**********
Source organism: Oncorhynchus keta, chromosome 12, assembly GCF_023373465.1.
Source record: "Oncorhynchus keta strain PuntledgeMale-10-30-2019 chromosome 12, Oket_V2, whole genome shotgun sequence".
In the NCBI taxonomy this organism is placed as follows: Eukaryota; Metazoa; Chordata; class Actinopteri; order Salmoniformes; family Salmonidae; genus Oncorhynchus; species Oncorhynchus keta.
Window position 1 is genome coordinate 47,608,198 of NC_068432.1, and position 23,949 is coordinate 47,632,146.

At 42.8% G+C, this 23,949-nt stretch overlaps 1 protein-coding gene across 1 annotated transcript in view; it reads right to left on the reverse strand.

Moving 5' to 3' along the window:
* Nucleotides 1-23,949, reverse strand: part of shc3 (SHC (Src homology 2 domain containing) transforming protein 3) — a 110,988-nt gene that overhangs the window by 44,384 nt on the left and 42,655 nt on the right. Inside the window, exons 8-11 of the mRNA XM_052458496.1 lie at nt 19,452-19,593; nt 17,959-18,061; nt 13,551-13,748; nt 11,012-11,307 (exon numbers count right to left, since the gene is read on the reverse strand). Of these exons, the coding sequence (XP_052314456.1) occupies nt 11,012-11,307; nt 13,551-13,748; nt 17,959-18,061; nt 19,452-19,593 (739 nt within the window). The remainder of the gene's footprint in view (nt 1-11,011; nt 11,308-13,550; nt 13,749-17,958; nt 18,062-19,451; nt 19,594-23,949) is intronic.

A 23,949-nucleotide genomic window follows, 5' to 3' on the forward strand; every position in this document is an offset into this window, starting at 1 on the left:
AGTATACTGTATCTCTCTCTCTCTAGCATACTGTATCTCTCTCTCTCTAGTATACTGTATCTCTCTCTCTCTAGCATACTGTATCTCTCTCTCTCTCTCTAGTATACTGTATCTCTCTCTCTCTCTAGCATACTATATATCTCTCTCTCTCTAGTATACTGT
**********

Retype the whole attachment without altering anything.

Source organism: Oncorhynchus keta, chromosome 12, assembly GCF_023373465.1.
Source record: "Oncorhynchus keta strain PuntledgeMale-10-30-2019 chromosome 12, Oket_V2, whole genome shotgun sequence".
In the NCBI taxonomy this organism is placed as follows: Eukaryota; Metazoa; Chordata; class Actinopteri; order Salmoniformes; family Salmonidae; genus Oncorhynchus; species Oncorhynchus keta.
Window position 1 is genome coordinate 47,608,198 of NC_068432.1, and position 23,949 is coordinate 47,632,146.

At 42.8% G+C, this 23,949-nt stretch overlaps 1 protein-coding gene across 1 annotated transcript in view; it reads right to left on the reverse strand.

Moving 5' to 3' along the window:
* Nucleotides 1-23,949, reverse strand: part of shc3 (SHC (Src homology 2 domain containing) transforming protein 3) — a 110,988-nt gene that overhangs the window by 44,384 nt on the left and 42,655 nt on the right. Inside the window, exons 8-11 of the mRNA XM_052458496.1 lie at nt 19,452-19,593; nt 17,959-18,061; nt 13,551-13,748; nt 11,012-11,307 (exon numbers count right to left, since the gene is read on the reverse strand). Of these exons, the coding sequence (XP_052314456.1) occupies nt 11,012-11,307; nt 13,551-13,748; nt 17,959-18,061; nt 19,452-19,593 (739 nt within the window). The remainder of the gene's footprint in view (nt 1-11,011; nt 11,308-13,550; nt 13,749-17,958; nt 18,062-19,451; nt 19,594-23,949) is intronic.

A 23,949-nucleotide genomic window follows, 5' to 3' on the forward strand; every position in this document is an offset into this window, starting at 1 on the left:
AGTATACTGTATCTCTCTCTCTCTAGCATACTGTATCTCTCTCTCTCTAGTATACTGTATCTCTCTCTCTCTAGCATACTGTATCTCTCTCTCTCTCTCTAGTATACTGTATCTCTCTCTCTCTCTAGCATACTATATATCTCTCTCTCTCTAGTATACTGT